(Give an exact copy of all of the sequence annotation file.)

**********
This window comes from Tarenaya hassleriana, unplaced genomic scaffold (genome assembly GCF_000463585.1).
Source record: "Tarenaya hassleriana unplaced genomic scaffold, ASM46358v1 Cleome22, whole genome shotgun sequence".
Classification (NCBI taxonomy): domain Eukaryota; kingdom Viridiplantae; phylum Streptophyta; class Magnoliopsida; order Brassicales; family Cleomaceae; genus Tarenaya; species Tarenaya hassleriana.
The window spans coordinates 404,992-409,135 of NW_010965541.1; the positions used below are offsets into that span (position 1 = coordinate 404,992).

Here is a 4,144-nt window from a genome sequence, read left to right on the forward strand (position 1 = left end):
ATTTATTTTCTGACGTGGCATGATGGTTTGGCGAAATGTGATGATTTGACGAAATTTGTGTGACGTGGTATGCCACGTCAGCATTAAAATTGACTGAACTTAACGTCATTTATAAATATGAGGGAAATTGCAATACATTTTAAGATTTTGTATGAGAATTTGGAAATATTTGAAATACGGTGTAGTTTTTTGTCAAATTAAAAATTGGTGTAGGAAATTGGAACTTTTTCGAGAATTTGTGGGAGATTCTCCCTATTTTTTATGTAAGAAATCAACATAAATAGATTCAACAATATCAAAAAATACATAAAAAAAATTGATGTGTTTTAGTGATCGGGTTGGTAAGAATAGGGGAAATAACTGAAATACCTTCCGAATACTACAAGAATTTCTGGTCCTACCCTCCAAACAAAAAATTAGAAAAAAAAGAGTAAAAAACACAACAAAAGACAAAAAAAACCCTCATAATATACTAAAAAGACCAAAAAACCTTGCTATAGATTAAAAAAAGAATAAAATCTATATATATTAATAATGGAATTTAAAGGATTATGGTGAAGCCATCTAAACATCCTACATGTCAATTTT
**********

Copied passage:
This window comes from Tarenaya hassleriana, unplaced genomic scaffold (genome assembly GCF_000463585.1).
Source record: "Tarenaya hassleriana unplaced genomic scaffold, ASM46358v1 Cleome22, whole genome shotgun sequence".
Classification (NCBI taxonomy): domain Eukaryota; kingdom Viridiplantae; phylum Streptophyta; class Magnoliopsida; order Brassicales; family Cleomaceae; genus Tarenaya; species Tarenaya hassleriana.
The window spans coordinates 404,992-409,135 of NW_010965541.1; the positions used below are offsets into that span (position 1 = coordinate 404,992).

Here is a 4,144-nt window from a genome sequence, read left to right on the forward strand (position 1 = left end):
ATTTATTTTCTGACGTGGCATGATGGTTTGGCGAAATGTGATGATTTGACGAAATTTGTGTGACGTGGTATGCCACGTCAGCATTAAAATTGACTGAACTTAACGTCATTTATAAATATGAGGGAAATTGCAATACATTTTAAGATTTTGTATGAGAATTTGGAAATATTTGAAATACGGTGTAGTTTTTTGTCAAATTAAAAATTGGTGTAGGAAATTGGAACTTTTTCGAGAATTTGTGGGAGATTCTCCCTATTTTTTATGTAAGAAATCAACATAAATAGATTCAACAATATCAAAAAATACATAAAAAAAATTGATGTGTTTTAGTGATCGGGTTGGTAAGAATAGGGGAAATAACTGAAATACCTTCCGAATACTACAAGAATTTCTGGTCCTACCCTCCAAACAAAAAATTAGAAAAAAAAGAGTAAAAAACACAACAAAAGACAAAAAAAACCCTCATAATATACTAAAAAGACCAAAAAACCTTGCTATAGATTAAAAAAAGAATAAAATCTATATATATTAATAATGGAATTTAAAGGATTATGGTGAAGCCATCTAAACATCCTACATGTCAATTTT